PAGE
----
Greg Hands is Minister of State for Trade Policy at the Department for International Trade, and is MP for Chelsea and Fulham.
It’s great to be back at the Department for International Trade, working with Liz Truss. Today, we have one of key milestones in our bid to re-establish Britain as an independent, free-trading nation, with the publication of our strategic case and scoping assessment for our first Free Trade Agreement – that with the United States of America.
Liz will be setting out in the Commons later today our overall approach, and how the negotiations will begin very soon in earnest. This is therefore a big moment for Global Britain.
Trade with the USA, our closest friends and allies, has always been close to my heart. Indeed, for 13 years I lived in the US, and saw at first hand not only our close trading relationship, but also how much more we could export to the US: whether high quality cheese like cheddar and stilton, British beef and lamb, cars and parts from the West Midlands and the North East, or financial services from London and across the UK, and much more. The United States is the world’s largest and most dynamic economy, and is our largest bilateral trade partner.
Our scoping assessment shows there could be a £15.3 billion expansion in overall trade between the two countries, an 18 per cent increase on 2018 levels. The analysis also shows that UK workers would be in for a £1.8 billion pay rise, as a result of new export markets realised.
Ceramics from Stoke-on-Trent could have the 28 per cent tariff reduced or removed entirely. Bentleys from Crewe and Aston Martins from Warwickshire or Wales could have their tariffs removed too, and other non-tariff obstacles to their sale States-side. Sales of UK cheese like Stilton and Cheddar are already strong in the US, but currently face tariffs of up to 17 per cent, which could be brought down as a result of this agreement. The US maintains a broad tariff regime across a number of key UK products, including up to 13.5 per cent on jewellery, 11 per cent on bicycles and 20 per cent on leather goods.
It’s no wonder UK companies and export groups I have spoken with in recent days, as diverse as the National Sheep Association to the British Ceramics Confederation, have shown such interest in this proposal for a Free Trade Agreement.
Both countries are already committed to helping Small and Medium-Sized Enterprises (SMEs). The UK has 5.9 million SMEs, but less than 10 per cent of them export. The US, as already our largest export market, is a natural place to start.
Nor are the potential beneficiaries only goods exporters. Last year, we exported £46 billion of services to the United States. The two countries are the world’s largest exporters of services. The US has already stated it is seeking ‘state of the art’ provisions in digital trade. We can work together to write the global rules on digital trade, including provisions that facilitate the free-flow of data, whilst ensuring that the UK’s high standards of personal data protection are maintained. We will seek commitments to support the reduction or abolition of business and consumer restrictions relating to access to the US digital market.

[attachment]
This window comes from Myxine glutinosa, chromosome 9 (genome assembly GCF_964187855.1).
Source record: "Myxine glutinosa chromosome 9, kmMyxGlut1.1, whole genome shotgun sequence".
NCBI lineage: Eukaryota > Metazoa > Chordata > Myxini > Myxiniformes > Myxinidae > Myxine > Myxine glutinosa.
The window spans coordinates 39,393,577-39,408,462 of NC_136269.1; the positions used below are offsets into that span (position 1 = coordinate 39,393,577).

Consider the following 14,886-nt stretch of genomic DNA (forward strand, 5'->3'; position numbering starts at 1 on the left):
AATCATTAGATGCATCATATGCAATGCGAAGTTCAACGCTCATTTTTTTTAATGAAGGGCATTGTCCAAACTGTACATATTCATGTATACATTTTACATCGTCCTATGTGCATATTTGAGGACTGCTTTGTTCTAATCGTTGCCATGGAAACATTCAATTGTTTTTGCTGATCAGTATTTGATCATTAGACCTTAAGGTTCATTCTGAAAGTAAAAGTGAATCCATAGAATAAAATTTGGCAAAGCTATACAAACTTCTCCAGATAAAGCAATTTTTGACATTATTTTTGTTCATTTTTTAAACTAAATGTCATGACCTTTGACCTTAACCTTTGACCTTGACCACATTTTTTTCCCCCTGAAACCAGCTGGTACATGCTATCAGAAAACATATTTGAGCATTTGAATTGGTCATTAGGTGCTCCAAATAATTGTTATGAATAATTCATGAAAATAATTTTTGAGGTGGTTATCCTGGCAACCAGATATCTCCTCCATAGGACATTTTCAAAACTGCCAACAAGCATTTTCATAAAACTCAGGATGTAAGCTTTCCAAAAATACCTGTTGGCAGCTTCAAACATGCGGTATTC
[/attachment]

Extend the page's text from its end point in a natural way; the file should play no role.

Our analysis shows that every region and nation would benefit from this agreement.
So a Free Trade Agreement with the US is a great opportunity for us. It also makes sense for the United States. We would become the largest economy that they would have a Free Trade Agreement with, and seeking an agreement already commands broad support not just from the President himself, but across both parties in the Senate and Congress.
Last week, Liz and I met Ambassador Robert Lighthizer, the US Trade Representative (USTR). He has said that “for sure, the UK is a priority. It’ll be a really big deal.” Last summer, 45 of the 53 Republican Senators signed a letter calling for such an agreement. Many Democrats have also shown their support for deepening the trade relationship with the UK. I know, from the years I spent living in the United States, how many friends this country has across the country, from coast to coast.
Of course, there will be critics and opponents. Some will have legitimate questions. The UK has been clear that there will be no lowering of animal welfare, food safety or environmental standards. But much of the opposition will come from protectionist voices or from the Far Left. We need to engage with real concerns, but also be robust in defending our position against those with a political agenda.
We have more such agreements to come; our top priorities also include Japan, Australia, New Zealand and the CPTPP. Our manifesto pledge is that within 3 years, 80 per cent of all UK trade will be covered by such agreements.
On my return to the Department for International Trade, I was pleased to see so much progress in getting our negotiation teams ready to deal. We have created a world-class negotiation team, overseen by Crawford Falconer, one of the world’s great trade experts, who has now been with us for two years and has built the world-class team we now have.
So today, I call on all Conservatives to get behind the Prime Minister and Liz Truss when she makes her statement to the Commons. This isn’t just an announcement – but a key building block in our future outside of the European Union. It will be a vital focus of work across the whole of the Government throughout 2020.